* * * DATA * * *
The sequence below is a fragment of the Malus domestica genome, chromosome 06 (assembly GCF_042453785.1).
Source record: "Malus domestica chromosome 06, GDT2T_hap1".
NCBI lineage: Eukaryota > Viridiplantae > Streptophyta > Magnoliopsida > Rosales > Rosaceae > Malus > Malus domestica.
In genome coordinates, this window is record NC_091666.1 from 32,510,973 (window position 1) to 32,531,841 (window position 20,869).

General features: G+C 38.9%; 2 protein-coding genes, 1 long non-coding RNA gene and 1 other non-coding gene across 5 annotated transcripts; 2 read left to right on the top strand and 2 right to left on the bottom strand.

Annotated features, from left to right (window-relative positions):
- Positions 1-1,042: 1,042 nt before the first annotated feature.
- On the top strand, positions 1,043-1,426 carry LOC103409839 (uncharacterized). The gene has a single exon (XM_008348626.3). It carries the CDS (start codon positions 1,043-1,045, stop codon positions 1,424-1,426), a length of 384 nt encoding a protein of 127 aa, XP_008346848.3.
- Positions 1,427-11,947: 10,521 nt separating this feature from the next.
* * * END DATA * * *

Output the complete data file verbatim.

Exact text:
The sequence below is a fragment of the Malus domestica genome, chromosome 06 (assembly GCF_042453785.1).
Source record: "Malus domestica chromosome 06, GDT2T_hap1".
NCBI lineage: Eukaryota > Viridiplantae > Streptophyta > Magnoliopsida > Rosales > Rosaceae > Malus > Malus domestica.
In genome coordinates, this window is record NC_091666.1 from 32,510,973 (window position 1) to 32,531,841 (window position 20,869).

General features: G+C 38.9%; 2 protein-coding genes, 1 long non-coding RNA gene and 1 other non-coding gene across 5 annotated transcripts; 2 read left to right on the top strand and 2 right to left on the bottom strand.

Annotated features, from left to right (window-relative positions):
- Positions 1-1,042: 1,042 nt before the first annotated feature.
- On the top strand, positions 1,043-1,426 carry LOC103409839 (uncharacterized). The gene has a single exon (XM_008348626.3). It carries the CDS (start codon positions 1,043-1,045, stop codon positions 1,424-1,426), a length of 384 nt encoding a protein of 127 aa, XP_008346848.3.
- Positions 1,427-11,947: 10,521 nt separating this feature from the next.